E-governmentFrom apoliticalGovernmentTechnology
September 5, 2019

Government and Artificial Intelligence: From hype to strategy

That hypnotically red eye. That eerily meticulous, methodical, and measured voice.

For decades, HAL 9000, the sentient computer and antagonist extraordinaire in Stanley Kubrik’s 2001: A Space Odysseyor the gun-wielding, cyborg assassin the Terminator, have become pop culture’s shorthand for Artificial Intelligence (AI), in all its potential and potential malfeasance.

Perhaps because these kinds of depictions of AI are so dominant, this technology maintains an aura of intrigue. People continue to treat it with suspicion.

Yet, real-world usages of AI are increasingly present in our lives. Do you ever check a map to help you avoid traffic while you’re driving? Found your new favourite jam based on a Spotify recommendation? Felt thankful for a tidier inbox because the email client filtered the spam? Said “YES” or “NO” very loudly into your phone so the speech recognition can pick you up? AI technology is underpinning the most everyday of habits and actions.

It is time to build more substantive and nuanced understandings of what this technology is and what it is capable of doing. In the public sector, the potential exists for AI to have a positive impact on governments and ultimately on citizens’ lives.

As with many promising technologies, there is a lot of hype. If we don’t see AI as some kind of threat to humanity then we often reduced to a magical “black box”: simply input some data and it will spit out something innovative. With so many (mis)characterisations AI can seem either like a technology in search of a problem or a technological cure-all.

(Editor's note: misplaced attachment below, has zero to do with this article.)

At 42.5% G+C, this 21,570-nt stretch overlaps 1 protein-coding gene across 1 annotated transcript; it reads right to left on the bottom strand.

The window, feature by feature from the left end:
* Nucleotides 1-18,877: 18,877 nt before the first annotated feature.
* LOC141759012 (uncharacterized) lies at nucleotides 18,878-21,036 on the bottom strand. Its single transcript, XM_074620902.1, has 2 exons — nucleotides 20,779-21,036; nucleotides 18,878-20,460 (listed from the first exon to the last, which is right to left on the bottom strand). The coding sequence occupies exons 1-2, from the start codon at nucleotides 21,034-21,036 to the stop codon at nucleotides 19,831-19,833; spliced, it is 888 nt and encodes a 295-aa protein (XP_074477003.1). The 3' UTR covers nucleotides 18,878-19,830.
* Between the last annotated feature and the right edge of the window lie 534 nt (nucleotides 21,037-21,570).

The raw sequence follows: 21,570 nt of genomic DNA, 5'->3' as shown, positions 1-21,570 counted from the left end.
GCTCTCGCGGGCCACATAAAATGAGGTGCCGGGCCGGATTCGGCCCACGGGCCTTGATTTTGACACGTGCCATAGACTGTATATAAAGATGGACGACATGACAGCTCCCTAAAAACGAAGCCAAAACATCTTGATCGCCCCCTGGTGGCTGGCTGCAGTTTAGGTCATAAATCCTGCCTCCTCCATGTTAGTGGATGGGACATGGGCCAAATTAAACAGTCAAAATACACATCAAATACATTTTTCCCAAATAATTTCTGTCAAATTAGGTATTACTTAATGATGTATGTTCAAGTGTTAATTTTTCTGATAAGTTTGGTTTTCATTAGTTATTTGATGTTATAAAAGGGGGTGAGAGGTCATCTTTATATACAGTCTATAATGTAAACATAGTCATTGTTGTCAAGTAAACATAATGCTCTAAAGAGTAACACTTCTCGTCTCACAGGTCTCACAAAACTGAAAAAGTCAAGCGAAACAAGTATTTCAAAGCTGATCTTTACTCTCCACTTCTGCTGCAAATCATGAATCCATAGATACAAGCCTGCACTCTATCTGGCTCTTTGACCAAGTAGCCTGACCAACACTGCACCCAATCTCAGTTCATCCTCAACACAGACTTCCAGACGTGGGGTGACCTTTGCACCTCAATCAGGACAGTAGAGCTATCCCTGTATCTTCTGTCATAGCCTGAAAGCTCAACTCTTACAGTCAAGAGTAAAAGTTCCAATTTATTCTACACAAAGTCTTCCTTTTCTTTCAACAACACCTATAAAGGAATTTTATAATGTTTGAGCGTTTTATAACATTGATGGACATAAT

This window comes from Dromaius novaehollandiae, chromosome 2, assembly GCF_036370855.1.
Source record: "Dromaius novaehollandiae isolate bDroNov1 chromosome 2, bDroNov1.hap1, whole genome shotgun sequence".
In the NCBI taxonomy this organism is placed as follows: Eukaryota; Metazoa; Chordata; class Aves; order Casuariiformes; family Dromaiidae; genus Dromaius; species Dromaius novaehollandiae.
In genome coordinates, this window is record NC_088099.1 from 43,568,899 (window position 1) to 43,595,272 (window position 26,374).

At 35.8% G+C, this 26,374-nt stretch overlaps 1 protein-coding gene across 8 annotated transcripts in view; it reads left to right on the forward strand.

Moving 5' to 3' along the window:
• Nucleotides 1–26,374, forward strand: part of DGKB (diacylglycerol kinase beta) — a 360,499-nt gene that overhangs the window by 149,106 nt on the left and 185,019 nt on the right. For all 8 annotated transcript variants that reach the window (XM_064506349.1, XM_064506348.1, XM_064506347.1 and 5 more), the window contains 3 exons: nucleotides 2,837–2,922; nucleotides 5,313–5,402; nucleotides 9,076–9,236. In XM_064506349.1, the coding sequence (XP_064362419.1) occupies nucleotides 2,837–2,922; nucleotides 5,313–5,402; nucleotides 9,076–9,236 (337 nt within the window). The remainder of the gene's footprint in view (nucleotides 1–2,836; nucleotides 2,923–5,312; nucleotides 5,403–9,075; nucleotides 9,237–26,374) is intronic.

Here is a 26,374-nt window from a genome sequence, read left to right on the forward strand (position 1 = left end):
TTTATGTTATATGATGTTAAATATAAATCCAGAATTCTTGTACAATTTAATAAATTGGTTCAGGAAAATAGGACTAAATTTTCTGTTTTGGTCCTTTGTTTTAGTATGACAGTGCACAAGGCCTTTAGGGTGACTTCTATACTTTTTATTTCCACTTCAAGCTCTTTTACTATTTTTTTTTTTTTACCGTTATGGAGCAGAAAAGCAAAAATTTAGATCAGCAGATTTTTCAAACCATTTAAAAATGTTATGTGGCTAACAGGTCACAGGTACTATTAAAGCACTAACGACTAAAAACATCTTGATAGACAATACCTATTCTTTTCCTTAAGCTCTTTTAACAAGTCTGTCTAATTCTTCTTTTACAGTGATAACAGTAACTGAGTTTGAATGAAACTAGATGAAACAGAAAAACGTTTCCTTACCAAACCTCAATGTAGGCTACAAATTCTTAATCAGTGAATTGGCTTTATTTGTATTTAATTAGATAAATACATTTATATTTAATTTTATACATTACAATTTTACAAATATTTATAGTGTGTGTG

AI influences government and government influences AI

Fundamentally, AI technology can influence what government does and how it operates.

As a regulator, developer of policy or provider of public services and goods, government is not just a mere user of this technology. It can participate in the development of AI by implementing regulations that protect citizens while encouraging the creative use of technology. It can invest in AI research, sponsoring experimentation and pilot projects. It can foster collaboration with the private sector and with citizens to co-create solutions and drive demand for AI.

As much as we should always push the boundaries, AI technology should always be designed in ways that respects human rights, democratic values and diversity

The multiple (and potentially) simultaneous roles government can play in relation to AI must be played strategically and with purpose. AI initiatives have the potential to be completely paradigm shifting and risky, government should have a considered AI management strategy. Around the world, at least 38 countries plus the European Union have developed/ developing, a national AI strategy to establish a strategic vision and approach to AI and to align the capacities, norms and structures of the relevant actors and ecosystems.